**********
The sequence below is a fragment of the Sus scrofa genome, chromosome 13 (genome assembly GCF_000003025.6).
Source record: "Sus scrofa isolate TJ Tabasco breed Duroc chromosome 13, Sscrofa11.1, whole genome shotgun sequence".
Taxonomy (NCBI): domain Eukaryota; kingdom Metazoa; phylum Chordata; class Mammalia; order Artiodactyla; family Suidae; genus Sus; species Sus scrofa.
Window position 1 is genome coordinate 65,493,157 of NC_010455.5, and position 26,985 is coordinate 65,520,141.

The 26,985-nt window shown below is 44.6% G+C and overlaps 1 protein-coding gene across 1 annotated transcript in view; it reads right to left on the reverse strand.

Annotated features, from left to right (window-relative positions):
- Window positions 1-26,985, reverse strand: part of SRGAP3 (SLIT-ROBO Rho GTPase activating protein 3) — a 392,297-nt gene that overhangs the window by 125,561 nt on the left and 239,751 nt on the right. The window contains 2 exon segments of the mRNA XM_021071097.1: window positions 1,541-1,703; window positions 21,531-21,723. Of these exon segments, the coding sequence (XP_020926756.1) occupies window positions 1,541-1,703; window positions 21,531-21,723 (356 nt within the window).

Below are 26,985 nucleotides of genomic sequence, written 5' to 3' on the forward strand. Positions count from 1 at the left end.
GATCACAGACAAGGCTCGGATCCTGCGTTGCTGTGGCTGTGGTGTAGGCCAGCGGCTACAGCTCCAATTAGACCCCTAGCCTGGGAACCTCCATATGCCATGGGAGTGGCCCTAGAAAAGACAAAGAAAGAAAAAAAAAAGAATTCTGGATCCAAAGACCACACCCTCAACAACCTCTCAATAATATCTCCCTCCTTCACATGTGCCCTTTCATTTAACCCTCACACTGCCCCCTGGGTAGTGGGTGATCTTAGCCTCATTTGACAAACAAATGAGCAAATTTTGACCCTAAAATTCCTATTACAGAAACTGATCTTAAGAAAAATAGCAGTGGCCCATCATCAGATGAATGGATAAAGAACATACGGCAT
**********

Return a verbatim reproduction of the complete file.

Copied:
The sequence below is a fragment of the Sus scrofa genome, chromosome 13 (genome assembly GCF_000003025.6).
Source record: "Sus scrofa isolate TJ Tabasco breed Duroc chromosome 13, Sscrofa11.1, whole genome shotgun sequence".
Taxonomy (NCBI): domain Eukaryota; kingdom Metazoa; phylum Chordata; class Mammalia; order Artiodactyla; family Suidae; genus Sus; species Sus scrofa.
Window position 1 is genome coordinate 65,493,157 of NC_010455.5, and position 26,985 is coordinate 65,520,141.

The 26,985-nt window shown below is 44.6% G+C and overlaps 1 protein-coding gene across 1 annotated transcript in view; it reads right to left on the reverse strand.

Annotated features, from left to right (window-relative positions):
- Window positions 1-26,985, reverse strand: part of SRGAP3 (SLIT-ROBO Rho GTPase activating protein 3) — a 392,297-nt gene that overhangs the window by 125,561 nt on the left and 239,751 nt on the right. The window contains 2 exon segments of the mRNA XM_021071097.1: window positions 1,541-1,703; window positions 21,531-21,723. Of these exon segments, the coding sequence (XP_020926756.1) occupies window positions 1,541-1,703; window positions 21,531-21,723 (356 nt within the window).

Below are 26,985 nucleotides of genomic sequence, written 5' to 3' on the forward strand. Positions count from 1 at the left end.
GATCACAGACAAGGCTCGGATCCTGCGTTGCTGTGGCTGTGGTGTAGGCCAGCGGCTACAGCTCCAATTAGACCCCTAGCCTGGGAACCTCCATATGCCATGGGAGTGGCCCTAGAAAAGACAAAGAAAGAAAAAAAAAAGAATTCTGGATCCAAAGACCACACCCTCAACAACCTCTCAATAATATCTCCCTCCTTCACATGTGCCCTTTCATTTAACCCTCACACTGCCCCCTGGGTAGTGGGTGATCTTAGCCTCATTTGACAAACAAATGAGCAAATTTTGACCCTAAAATTCCTATTACAGAAACTGATCTTAAGAAAAATAGCAGTGGCCCATCATCAGATGAATGGATAAAGAACATACGGCAT